Time Warner Swiped|Signals, Nexstar Says

     DALLAS (CN) – Nexstar Broadcasting claims in court that Time Warner Cable is swiping its signals and rebroadcasting them to five distant markets without permission.
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     Irving-based Nexstar, which owns 55 TV stations nationwide, claims Time Warner is violating the explicit terms of a retransmission agreement they signed in June of 2009.
     “Last week, Nexstar was alerted by third parties that Time Warner had begun retransmitting signals from Nexstar stations located in Terre Haute, Indiana (i.e. the NBC affiliate, WTWO-TV); Wilkes-Barre, Pennsylvania (i.e. the NBC affiliate, WBRE-TV); and Rochester, New York (i.e. the CBS affiliate, WROC-TV) through Time Warner cable systems located in the following markets: Cincinnati, Ohio; Louisville, Kentucky; Orlando, Florida; Winston-Salem, North Carolina; and Burlington, Vermont-Plattsburgh, New York,” the complaint states.
     “Time Warner continues today to retransmit these signals into these distant markets – a practice known as ‘distant retransmission.'”
     Nexstar claims that Time Warner never notified it of the distant retransmissions and refused to stop after receiving a cease-and-desist letter.
     “The unambiguous and explicit terms of the RCA [retransmission consent agreement] – which grants Time Warner limited authorization to retransmit the signals of Nexstar television stations, including WTWO, WBRE and WROC, within each station’s local market – demonstrates the illegality of Time Warner’s conduct,” the complaint states. “The RCA shows that Nexstar never authorized Time Warner to distant retransmit any of its stations’ signals – let alone the signals WTWO, WBRE and WROC into markets hundreds of miles distant.”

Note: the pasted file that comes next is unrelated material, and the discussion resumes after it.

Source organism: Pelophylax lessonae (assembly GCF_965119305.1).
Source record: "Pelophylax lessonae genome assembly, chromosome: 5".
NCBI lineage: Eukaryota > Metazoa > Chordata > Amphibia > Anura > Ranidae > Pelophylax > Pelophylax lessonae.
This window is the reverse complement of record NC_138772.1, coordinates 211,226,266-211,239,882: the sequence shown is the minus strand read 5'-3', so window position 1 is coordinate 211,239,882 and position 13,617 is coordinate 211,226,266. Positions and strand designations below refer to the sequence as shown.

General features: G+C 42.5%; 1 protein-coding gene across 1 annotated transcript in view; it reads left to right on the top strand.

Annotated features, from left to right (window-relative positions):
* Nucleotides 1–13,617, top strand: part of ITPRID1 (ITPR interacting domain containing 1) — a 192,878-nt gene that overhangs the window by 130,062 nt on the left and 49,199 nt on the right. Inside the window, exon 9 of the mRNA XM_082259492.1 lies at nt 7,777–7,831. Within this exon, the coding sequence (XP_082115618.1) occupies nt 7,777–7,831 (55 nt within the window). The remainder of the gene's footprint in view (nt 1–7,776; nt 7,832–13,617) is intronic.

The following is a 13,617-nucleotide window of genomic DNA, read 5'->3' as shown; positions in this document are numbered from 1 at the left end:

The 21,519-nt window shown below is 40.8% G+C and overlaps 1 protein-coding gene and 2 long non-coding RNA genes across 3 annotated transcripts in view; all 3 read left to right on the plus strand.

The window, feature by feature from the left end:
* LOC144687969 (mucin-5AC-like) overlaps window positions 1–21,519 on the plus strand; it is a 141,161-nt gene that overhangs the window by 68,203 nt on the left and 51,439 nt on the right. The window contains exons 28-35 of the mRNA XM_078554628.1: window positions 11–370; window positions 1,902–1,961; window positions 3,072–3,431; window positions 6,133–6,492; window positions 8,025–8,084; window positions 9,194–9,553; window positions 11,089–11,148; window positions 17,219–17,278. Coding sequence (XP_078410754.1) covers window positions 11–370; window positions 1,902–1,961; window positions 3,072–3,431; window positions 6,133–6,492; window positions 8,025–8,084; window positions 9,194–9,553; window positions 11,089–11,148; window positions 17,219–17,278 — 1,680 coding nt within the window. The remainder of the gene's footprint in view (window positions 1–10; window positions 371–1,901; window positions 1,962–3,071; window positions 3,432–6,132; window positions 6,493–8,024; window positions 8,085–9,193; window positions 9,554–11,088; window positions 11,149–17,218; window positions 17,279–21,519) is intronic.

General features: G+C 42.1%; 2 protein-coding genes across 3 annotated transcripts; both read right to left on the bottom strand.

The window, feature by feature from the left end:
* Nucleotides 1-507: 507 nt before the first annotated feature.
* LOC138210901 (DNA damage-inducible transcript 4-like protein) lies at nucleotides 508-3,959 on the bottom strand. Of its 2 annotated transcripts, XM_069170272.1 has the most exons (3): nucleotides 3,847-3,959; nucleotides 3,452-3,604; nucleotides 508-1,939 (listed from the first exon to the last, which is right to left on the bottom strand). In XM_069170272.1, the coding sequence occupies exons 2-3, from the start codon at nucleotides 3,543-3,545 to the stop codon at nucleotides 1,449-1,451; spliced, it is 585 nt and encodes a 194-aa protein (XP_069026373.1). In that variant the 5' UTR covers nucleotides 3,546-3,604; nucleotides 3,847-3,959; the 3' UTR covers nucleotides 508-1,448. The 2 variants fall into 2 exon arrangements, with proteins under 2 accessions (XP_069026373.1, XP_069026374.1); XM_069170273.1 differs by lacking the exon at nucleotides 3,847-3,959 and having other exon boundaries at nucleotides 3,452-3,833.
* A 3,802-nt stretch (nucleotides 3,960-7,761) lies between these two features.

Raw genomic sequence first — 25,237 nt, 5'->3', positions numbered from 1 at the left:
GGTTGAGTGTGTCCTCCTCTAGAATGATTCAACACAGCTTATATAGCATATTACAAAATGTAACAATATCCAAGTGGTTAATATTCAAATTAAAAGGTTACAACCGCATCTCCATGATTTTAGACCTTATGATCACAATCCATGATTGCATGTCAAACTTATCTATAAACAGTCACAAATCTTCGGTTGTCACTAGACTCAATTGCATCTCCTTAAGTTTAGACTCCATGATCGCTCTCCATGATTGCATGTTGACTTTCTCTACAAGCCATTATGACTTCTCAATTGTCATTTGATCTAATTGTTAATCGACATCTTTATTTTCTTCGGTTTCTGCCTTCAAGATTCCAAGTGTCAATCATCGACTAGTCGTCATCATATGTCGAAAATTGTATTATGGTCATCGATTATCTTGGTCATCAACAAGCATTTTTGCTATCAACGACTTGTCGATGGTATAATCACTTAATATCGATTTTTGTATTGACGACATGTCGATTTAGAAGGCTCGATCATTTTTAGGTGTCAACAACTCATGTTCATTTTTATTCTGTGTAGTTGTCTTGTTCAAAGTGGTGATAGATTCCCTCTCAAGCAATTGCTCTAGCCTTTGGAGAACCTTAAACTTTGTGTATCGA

Nexstar claims Time Warner is not paying it for the retransmissions, as the contract does not provide for pay based on the number of Time Warner subscribers in the distant markets. It also claims the rebroadcasting of news programs violates its copyrights.
     What’s more, Nexstar says, retransmission of WBRE into Winston-Salem has resulted in the same syndicated programming being shown by WBRE and another station in the area, at the same times, confusing viewers about what station they are watching.
     “This violates the rules of the FCC and, among other reasons, is likely one reason why Time Warner has not distantly retransmitted Nexstar programming into Orlando, Cinncinnati, Winston-Salem, Plattsbugh-Burlington or Louisville for the three years that the RCA has been in effect,” the complaint states.
     Nexstar seeking declaratory and injunctive relief for breach of contract and copyright infringement, and damages, including statutory damages.
     It is represented by Mark Johansen with Gruber Hurst Johansen Hail & Shank.

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